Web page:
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City Life: Education as an investment

October 18, 2010|Steve Smith

Loretta Zimmerman, Judy Franco's opponent for an open school board seat, has created lawn signs declaring that 30 years of Franco on the school board is enough. But what if Zimmerman is wrong? What if 30 years of Franco on the school board isn't enough? After all, Ted Kennedy was a U.S. senator for 47 years and was still productive and earning the respect of both major parties until his death last year.

And if you are a resident on Costa Mesa's Eastside or of Newport Beach, why would you vote for someone new when you are satisfied with your schools?

For some, "satisfied" is unacceptable; they understand that running in place is running to lose. Those who embrace change and are never satisfied with the status quo have been the innovators and leaders throughout history.

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Locally, a vision is shared by the residents of the Westside of Costa Mesa, where some elementary schools have been failing for years, and the parents on the Eastside and in Newport Beach, where schools are doing well: They all want their children to benefit from the best new concepts in education so they can compete in a world economy that is demanding more from our kids every day.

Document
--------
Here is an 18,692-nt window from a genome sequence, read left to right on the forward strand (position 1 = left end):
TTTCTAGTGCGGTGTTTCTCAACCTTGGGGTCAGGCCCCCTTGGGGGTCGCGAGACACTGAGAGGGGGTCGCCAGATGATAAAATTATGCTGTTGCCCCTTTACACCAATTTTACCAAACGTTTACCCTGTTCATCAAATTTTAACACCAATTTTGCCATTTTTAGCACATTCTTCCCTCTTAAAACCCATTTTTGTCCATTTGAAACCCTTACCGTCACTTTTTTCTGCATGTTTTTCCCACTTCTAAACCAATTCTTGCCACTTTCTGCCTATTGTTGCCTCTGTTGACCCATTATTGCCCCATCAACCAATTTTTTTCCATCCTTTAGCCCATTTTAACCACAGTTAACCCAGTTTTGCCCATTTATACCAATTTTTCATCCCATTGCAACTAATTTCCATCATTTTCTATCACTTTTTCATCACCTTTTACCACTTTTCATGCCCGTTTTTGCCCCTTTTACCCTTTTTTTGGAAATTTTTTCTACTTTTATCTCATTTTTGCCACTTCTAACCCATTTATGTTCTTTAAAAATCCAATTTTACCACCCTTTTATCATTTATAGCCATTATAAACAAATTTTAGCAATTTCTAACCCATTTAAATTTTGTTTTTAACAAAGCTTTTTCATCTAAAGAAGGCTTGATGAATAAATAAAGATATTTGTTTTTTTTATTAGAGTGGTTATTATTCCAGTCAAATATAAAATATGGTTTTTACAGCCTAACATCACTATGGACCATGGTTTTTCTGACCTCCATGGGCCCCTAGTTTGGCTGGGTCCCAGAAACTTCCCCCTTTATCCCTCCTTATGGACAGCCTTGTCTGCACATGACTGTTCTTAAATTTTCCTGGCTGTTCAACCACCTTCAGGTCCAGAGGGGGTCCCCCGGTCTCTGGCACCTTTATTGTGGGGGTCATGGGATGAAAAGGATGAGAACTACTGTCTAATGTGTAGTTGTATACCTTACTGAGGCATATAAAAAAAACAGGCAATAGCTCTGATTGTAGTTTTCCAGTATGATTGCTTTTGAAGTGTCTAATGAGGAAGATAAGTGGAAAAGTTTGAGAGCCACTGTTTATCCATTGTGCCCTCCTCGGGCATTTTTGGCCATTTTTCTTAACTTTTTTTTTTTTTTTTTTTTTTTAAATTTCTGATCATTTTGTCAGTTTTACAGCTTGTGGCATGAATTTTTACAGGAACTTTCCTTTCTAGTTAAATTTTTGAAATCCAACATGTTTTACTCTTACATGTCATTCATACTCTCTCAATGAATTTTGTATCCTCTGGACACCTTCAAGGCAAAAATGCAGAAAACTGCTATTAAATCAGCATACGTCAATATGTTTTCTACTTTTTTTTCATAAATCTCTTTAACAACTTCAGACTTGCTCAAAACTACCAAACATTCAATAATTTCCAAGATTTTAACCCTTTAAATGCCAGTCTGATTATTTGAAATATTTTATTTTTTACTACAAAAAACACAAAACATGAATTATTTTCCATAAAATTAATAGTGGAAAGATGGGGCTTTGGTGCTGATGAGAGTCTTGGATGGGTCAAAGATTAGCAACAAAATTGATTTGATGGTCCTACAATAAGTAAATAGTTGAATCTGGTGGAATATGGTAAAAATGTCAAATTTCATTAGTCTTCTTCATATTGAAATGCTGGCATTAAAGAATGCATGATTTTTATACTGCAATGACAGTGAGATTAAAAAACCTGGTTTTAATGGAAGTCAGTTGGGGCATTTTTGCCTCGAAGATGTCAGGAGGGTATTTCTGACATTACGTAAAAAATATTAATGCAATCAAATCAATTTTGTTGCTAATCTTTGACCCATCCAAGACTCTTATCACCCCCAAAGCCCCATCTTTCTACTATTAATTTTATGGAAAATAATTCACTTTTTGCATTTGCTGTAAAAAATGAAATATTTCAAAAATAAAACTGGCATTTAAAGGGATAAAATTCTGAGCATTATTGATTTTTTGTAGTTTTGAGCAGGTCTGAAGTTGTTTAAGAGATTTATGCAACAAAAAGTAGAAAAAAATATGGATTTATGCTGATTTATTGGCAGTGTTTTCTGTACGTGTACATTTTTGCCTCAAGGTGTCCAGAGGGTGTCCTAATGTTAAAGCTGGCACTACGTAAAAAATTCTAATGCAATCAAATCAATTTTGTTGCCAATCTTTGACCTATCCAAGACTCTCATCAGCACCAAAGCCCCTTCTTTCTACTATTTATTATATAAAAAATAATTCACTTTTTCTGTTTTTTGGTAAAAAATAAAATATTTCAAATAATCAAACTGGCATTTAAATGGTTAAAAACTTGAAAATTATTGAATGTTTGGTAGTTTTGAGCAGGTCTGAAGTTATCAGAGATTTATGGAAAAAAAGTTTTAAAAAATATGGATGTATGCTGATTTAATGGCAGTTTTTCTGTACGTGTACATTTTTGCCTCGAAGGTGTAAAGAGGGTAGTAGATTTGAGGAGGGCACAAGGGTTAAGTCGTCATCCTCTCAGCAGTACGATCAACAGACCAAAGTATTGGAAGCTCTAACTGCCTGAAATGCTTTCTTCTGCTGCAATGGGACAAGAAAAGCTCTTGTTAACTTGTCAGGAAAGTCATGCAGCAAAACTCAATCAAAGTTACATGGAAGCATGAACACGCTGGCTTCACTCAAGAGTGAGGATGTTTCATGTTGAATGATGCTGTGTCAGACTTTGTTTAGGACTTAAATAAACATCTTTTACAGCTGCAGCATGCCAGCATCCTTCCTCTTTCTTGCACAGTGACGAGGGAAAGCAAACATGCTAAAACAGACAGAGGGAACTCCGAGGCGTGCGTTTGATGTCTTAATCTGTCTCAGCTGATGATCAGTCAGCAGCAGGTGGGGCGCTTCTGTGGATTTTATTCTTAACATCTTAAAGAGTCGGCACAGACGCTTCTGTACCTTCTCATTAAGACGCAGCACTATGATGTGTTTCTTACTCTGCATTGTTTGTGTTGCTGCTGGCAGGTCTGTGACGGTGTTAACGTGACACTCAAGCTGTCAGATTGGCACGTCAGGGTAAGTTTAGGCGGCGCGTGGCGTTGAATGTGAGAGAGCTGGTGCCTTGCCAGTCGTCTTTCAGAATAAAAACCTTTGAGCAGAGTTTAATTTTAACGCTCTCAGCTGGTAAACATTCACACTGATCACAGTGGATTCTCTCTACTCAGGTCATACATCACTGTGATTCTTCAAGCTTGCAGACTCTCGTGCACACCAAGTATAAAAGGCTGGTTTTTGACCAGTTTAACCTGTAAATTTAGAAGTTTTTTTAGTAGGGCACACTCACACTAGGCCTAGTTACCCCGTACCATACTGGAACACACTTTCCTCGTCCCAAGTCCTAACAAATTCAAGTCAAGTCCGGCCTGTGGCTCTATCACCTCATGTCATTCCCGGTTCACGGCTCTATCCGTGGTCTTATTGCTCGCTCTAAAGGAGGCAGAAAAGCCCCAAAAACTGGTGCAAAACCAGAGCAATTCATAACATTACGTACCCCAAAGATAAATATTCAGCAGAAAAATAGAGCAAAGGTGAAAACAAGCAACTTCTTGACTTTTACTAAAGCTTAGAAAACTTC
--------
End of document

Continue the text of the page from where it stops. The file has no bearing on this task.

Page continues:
A review of the School Accountability Report Card (SARC) for just three of Costa Mesa's Westside elementary schools reveals a disturbing lack of progress. At Pomona, Whittier and Wilson elementary schools, the latest reported Academic Performance Index rankings (2008) all have a statewide ranking of 2 on a scale from 1 to 10. Whittier has gone backward, having ranked as high as 4 in 2006. In 2006, Pomona and Wilson ranked 1 and 2, respectively.

The value of the API ranking is best described on the SARCs: "A statewide rank of 1 means that the school has an API score in the lowest ten percent of all schools in the state, while a statewide rank of 10 means that the school has an API score in the highest ten percent of all schools in the state."

The low numbers at these Westside elementary schools cannot be dismissed with the stereotype that the significant Latino population there does not place as much emphasis on education as residents elsewhere. We've been hearing that for so many years and the school board has not figured out a way to better educate the Westside students.

As a board member for 30 years, Franco cannot escape responsibility for the thousands of students who have been ignored and neglected, but she has never expressed one syllable of ownership for the poor performance of those elementary schools.

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